According to official reports, the popular Russian perception is that Africa is a promising market for Russia and information data obtained from the Industry and Trade Ministry, Russia has only four trade missions in Africa – in Morocco, Algeria, Egypt and South Africa. In addition, several interviews and research indicated that the Russian expert community advocates for strengthening business relations with Africa, and for example see fruits, tea, coffee from the EU countries can be replaced with products from African countries.
State capacity both drives improved development outcomes and is accumulated as a by-product of positive progression in the development process. However, the least developed countries have experienced attrition on both fronts. Development challenges among the least developed countries in the 2020s require them to develop and strengthen State capacity. These countries need the support of development partners through the implementation of programmes that intentionally reinforce and expand State capacity.
Globalization and the growth of international trade have offered important pathways for speeding up the industrialization process. Access to larger markets enables both economies of scale and scope, capturing gains beyond what domestic consumer incomes can support. Similarly, access to global technologies, foreign exchange, and global value chains further facilitates these processes. These mechanisms underlie the promise and prominence of export-led industrialization, and the trade in manufactures that drives it, as a development strategy. Partly because of the connection between exporting manufactures and women’s employment, particularly in the more labor-intensive early stages of export-led industrialization, gender offers a useful lens into the social inclusion of structural transformation. In this background paper, we present an analysis of the connections between gender, employment and structural transformation since the early 1990s, including a general overview of trends and then focusing on specific country studies for Ethiopia, Indonesia and Sri Lanka. Given its recent development success, particular references to China’s experience will be made throughout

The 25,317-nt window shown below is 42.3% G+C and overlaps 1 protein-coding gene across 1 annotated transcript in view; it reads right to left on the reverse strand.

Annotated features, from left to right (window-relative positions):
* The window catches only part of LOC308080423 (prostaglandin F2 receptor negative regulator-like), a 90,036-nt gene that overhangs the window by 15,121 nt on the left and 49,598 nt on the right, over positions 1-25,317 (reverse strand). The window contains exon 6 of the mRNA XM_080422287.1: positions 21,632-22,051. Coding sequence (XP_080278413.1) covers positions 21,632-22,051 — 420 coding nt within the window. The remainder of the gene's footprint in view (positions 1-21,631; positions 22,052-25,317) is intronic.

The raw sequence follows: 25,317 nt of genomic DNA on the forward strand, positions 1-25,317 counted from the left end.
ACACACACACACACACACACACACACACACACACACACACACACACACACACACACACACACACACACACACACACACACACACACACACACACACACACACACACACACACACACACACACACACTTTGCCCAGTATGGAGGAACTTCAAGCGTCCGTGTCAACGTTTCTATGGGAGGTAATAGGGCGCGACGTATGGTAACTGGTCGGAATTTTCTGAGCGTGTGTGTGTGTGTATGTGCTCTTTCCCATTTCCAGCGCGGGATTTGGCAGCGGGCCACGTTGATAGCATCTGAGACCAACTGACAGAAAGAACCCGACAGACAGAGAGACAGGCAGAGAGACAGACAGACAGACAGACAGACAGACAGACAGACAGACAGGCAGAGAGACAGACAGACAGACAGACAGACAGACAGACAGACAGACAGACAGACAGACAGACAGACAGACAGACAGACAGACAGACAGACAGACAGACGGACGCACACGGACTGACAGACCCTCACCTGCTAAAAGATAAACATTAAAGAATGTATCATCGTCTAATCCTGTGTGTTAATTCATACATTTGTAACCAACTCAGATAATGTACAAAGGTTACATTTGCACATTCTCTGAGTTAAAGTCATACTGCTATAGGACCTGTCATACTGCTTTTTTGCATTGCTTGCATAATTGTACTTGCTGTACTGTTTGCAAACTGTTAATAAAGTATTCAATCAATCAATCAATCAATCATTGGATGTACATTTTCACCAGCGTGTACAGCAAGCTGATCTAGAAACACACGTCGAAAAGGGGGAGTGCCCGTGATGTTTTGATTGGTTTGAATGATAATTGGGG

As illicit trade is rising, governments and affected industries are looking to combat the trend. One possible way is to pursue money laundering crimes more strictly so that criminals have fewer options to use the proceeds from their activities.
A recent report by the OECD estimates that up to 5.8% of EU imports are counterfeits. Moreover, the recent disruptions of supply chains and global shipping and the rise of e-commerce have provided traders of illicit goods with new opportunities to exploit. “The economic impact is really, really huge,” OECD economist Morgane Gaudiau told a recent online panel organised by EURACTIV and sponsored by Japan Tobacco International (JTI).
The panel discussed both the impact illicit trade could have on the economy and what could be done about it.